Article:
I try Moroni’s Promise, and I get an emotion that I interpret as the witness of the Holy Ghost that the BoM is true. That fact alone is no indication that I won’t get exactly the same feeling if I were to pray about the Quran, or the writings of Mary Baker Eddy or Ellen White, or the Vedas, or Dianetics, or the Egyptian Book of the Dead, or the Bhagavad Gita, etc.

The only reason to try it on the BoM and then stop the search, is that you are already predisposed to believe the BoM. In which case, Moroni’s Promise hardly constitutes a legitimate test. It amounts to “I’m going to pray about it, and whatever I feel means that it’s true. Then I’ll never try it on another text."

6. Why would it even occur to Moroni to suggest praying to find out if it’s true?

This seems fishy to me. Moroni, like his father Mormon, is, among other things, a historian. As a historian, he would presume that the record he is providing would itself be the evidence of the history of his people. If he has dedicated a large portion of his life to preserving the evidence of the BoM people, why would he include an odd instruction to pray, essentially for evidence of what he has just provided evidence for?

You might counter that the Book provides a history of the people, but the purpose of the BoM is to bring people to Christ. That might very well be a stated purpose of the book, but Moroni’s Promise doesn’t ask the reader to pray about whether Jesus is real, or if Jesus is the savior. It only asks the reader to pray about whether the book is true.

7. So many qualifiers

A clever tactic used by the author of Moroni’s promise is to load it with quatifiers. When praying to find out if the BoM is true, the seeker has to:

(i) ...remember how merciful the Lord hath been unto the children of men...
(an odd criterion—keep in mind that God is merciful? Why not keep in mind that God can answer prayers? That would make more sense)

(ii) ...from the creation of Adam even down until the time that ye shall receive these things,...

(For serious? In order to get an answer, you need to keep in mind the entirety of human civilization. That’s a bit of a tall order)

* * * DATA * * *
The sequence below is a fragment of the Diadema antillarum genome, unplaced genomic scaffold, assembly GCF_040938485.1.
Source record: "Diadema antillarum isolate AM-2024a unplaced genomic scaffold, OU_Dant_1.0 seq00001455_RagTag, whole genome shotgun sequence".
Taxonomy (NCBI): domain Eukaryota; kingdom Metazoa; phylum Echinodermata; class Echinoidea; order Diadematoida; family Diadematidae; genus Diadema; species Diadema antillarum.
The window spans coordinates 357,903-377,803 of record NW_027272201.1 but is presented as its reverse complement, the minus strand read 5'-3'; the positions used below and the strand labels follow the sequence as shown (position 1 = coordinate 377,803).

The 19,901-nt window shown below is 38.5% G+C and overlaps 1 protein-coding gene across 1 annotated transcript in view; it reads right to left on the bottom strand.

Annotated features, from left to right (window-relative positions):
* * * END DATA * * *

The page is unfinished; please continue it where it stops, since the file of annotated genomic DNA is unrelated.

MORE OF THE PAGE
(iii) ...and ponder it in your hearts.
(If you don’t get the right answer you might not have pondered enough, or pondered the right aspects of all of human history)
(iv)I would exhort you that ye would ask God, the Eternal Father, in the name of Christ...
(The ball is in your court. Do it correctly. Don’t pray to Jesus, only to the Father, in His name. If you do it wrong, it might not work).
(v) ...and if ye shall ask with a sincere heart,...
(Left undefined, you have to really really really want to know. If you didn’t get an answer, it doesn’t mean the book is not true, maybe you just were not sincere enough)
(vi) ...with real intent...
(Again, undefined. If you don’t get answer, it does not mean the book is not true, just maybe your intent was a bit wonky)
(vii) ...having faith in Christ...
(Right. In order to know whether I should believe this one supernatural claim, I already have to have a prior supernatural claim preparing the way for it.)
Because of this long list of criteria, there is always room for doubt about any negative answer. If one does not get the affirmative, it is always possible that the seeker failed on one or more of the ambiguous criteria listed in the promise. So, the affirmative will always mean it is true, but the negative does not mean it is not true.

This allows the believer in the BoM to cherry pick the potential supporting evidence.

Hypothetical thought experiment:

Let’s say some intrepid researchers were able to survey every seeker who accepted Moroni’s Challenge and prayed about the truthfulness of the BoM. Let’s further say that the results were 1 in 10. 10% of our hypothetical seekers believe they receive an affirmative answer to their prayer and accept the truth claims of the BoM. This leaves 90% feeling nothing, or feeling that the book is not what it claims.

If this hypothetical study were carried out, and the results handed to believers in the BoM, how would they interpret it? It wouldn’t matter. One of the reasons is that the list of qualifiers in the promise give a handy way of dismissing any counter evidence. So the believer is in the enviable position of being able to accept any confirming evidence as proof that the book is true, while dismissing the counter evidence as irrelevant.

8. Are they not true?

Just between you and me, this seems to be a nod and a wink from the actual author of the Book or Moroni.
“I would exhort you that ye would ask God, the Eternal Father, in the name of Christ, if these things are not true…” (If you try to argue that this is Popperian Falsifiability, I might have to track you down and punch you in the duodenum)